Of course, everyone would like to have infinite bandwidth at zero latency. And some people predict that technology is approaching being able to do that, i.e., "bandwidth is free". However, as a practical matter, there will always be situations where communications is constrained - either due to unforeseen application demands, congestion such as during emergency events, cost, media constraints (e.g., wireless vs wireline), scalability for low cost devices, service specific allocation, etc.
It is tempting to simply use historical media types and requirements. But, this doesn't answer what are the critical levels in network access performance at which entire new classes of applications become possible and at which applications or features of applications become unusable. This understanding needs to be formalized and used to guide system requirements and specifications.
Those who argue for asymmetry often view themselves as the provider of relevant content and see the viewers role as simply a consumer of that content. Hence, the only interaction they are interested in is selection and payment. An asymmetric design often corrupts the system architecture so that symmetry is never achievable, thus maintaining anachronistic producer/consumer boundaries. It is attractive to providers to set themselves apart technically from their customers and from potential competitors thereby setting an artificial distinction that allows them to be a gatekeeper with the necessary privileged access to provide services.
In a symmetric system, though aggregate bandwidth may be tuned to usage patterns, the bandwidth availability is inherently symmetric, with no barriers to becoming an information producer.
Can the infrastructure be designed to always accommodate symmetry regardless of whether early deployment constraints warrant some degree statistical asymmetry - i.e., a symmetric ready system? How are protocols defined to smoothly transition between asymmetric and symmetric transports, services, and applications?
Minimum service guarantees, negotiated transport characteristics, negotiated graceful degradation, willingness to pay, quality vs cost, virtual vs abstract control, etc., all imply new needed flexibility in the underlying infrastructure. Existing communications systems partition applications based on requirements into distinct transports (telephone, cable, radio broadcast, packet networks, etc.). The move to all digital coding promises but is not sufficient to remove the partitions and merge applications to be employed in more useful ways. The ability to negotiate quality of service is critical to achieving a common communications infrastructure built on a common bearer service.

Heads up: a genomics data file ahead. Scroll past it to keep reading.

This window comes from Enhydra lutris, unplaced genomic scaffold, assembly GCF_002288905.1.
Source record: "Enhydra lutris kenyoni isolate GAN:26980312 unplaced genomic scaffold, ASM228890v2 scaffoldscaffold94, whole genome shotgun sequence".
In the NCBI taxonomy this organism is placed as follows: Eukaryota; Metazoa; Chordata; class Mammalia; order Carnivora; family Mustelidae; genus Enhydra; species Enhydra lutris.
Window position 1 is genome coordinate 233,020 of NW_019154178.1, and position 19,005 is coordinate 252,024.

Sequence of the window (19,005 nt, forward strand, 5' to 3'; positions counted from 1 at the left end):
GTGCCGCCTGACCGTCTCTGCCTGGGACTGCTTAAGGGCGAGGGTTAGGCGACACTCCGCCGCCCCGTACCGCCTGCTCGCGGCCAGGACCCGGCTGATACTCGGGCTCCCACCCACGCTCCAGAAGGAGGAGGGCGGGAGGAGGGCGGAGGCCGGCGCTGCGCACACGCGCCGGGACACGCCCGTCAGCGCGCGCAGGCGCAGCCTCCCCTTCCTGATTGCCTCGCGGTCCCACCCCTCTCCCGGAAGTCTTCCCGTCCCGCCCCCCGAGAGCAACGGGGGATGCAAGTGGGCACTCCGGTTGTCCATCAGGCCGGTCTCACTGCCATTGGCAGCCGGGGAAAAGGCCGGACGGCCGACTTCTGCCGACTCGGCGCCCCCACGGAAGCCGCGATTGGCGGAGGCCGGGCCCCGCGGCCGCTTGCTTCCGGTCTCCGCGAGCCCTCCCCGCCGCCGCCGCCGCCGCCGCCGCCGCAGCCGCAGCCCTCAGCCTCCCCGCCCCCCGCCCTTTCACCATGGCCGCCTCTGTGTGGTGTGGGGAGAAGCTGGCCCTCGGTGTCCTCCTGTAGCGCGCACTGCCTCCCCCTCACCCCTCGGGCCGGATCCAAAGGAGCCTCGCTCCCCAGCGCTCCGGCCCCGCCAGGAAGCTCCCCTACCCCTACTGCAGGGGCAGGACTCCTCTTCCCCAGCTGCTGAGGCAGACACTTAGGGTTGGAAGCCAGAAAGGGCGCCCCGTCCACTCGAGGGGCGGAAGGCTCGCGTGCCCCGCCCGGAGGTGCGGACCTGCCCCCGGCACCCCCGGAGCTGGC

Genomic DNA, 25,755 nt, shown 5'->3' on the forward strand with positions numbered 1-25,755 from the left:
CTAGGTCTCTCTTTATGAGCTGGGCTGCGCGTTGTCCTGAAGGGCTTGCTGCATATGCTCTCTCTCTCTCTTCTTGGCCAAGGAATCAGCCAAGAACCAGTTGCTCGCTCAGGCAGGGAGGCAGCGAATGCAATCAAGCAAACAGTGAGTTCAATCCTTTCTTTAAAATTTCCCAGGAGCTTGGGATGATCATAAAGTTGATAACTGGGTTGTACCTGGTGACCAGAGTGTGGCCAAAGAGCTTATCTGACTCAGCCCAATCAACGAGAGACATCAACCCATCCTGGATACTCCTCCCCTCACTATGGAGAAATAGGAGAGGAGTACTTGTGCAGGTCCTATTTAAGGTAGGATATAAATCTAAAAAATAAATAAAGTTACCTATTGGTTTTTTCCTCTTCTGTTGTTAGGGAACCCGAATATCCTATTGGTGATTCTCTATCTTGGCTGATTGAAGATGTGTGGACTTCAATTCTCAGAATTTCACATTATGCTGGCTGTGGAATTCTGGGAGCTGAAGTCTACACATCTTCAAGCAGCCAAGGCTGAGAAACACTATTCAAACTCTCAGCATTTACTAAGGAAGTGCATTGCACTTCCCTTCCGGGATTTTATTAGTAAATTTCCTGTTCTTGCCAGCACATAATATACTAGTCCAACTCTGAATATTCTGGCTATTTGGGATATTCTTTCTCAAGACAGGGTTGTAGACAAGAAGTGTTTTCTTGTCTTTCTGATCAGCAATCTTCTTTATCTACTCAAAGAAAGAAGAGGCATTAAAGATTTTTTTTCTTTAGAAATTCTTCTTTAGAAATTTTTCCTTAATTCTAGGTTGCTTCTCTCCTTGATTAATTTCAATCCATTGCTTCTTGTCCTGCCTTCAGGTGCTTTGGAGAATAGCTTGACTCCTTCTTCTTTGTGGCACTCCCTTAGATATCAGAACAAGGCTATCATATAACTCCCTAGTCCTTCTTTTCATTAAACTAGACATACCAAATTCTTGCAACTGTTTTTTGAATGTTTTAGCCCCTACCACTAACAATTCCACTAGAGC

A peer-to-peer environment permits direct access among equals on the network - all members of the network have access to the same capabilities and features. Whereas a master-slave environment requires all access to be mediated by the master - the master has critical capabilities not available to the slave. Industry is investing in facilities to support master-slave services like video-on-demand.
Master-slave confers on the access provider complete control over what services are available on the system - the opposite of common carriage. Peer-to-peer enables a marketplace of small business service providers where individuals are free to set up shop in a timely manner (market responsiveness) without having to go through or be delayed by a broker for permission and access - i.e., much the way business operates now. In a master-slave environment there is an inherent payoff to the broker that occurs, which makes it attractive to set up oneself as a broker.
Master-slave encourages partitioned markets so that for a particular service area the master can achieve and maintain dominance. Master-slave encourages monopolistic behavior, reducing the potential of smaller service providers.
A peer-to-peer environment offers greater freedom of choice as to how services are provided (e.g., client-server). For example, it is readily possible to provide a master-slave like service in a peer-to-peer environment (but not vis a versa). A peer-to-peer environment has collateral benefits to development of new markets.
More and more, people and their activities are becoming mobile - not tied to a particular office, building, or geographic location. To be properly addressed, a solution to local access must not be just local - a decoupling of network and services interfaces from underlying physical and logical topology. Technologies need to be developed to support dynamic attachment, dynamic reconfiguration, automatic failure discovery and recovery (self healing), and migration of one's communications and processing environment (including naming and addressing, authentication, billing and payment, etc.).
The scale of investment required to deploy local access infrastructure motivates a design that achieves significant sharing of infrastructure resources, but sharing an infrastructure, especially one that is open, with neighbors and local institutions exasperates privacy, security, and network management issues. Traditional local area networks and wide area networks have established systems of security through a combination of architectural, institutional, and physical security. How or even if these approaches translate to deploying open networks to homes, neighborhoods, and municipal areas remains largely unexplored.
The rapid pace of technology overwhelms the traditional exhaustive standards development process. It is becoming critical to identify the few pivotal interfaces that are the foundation for smooth and effective system evolution.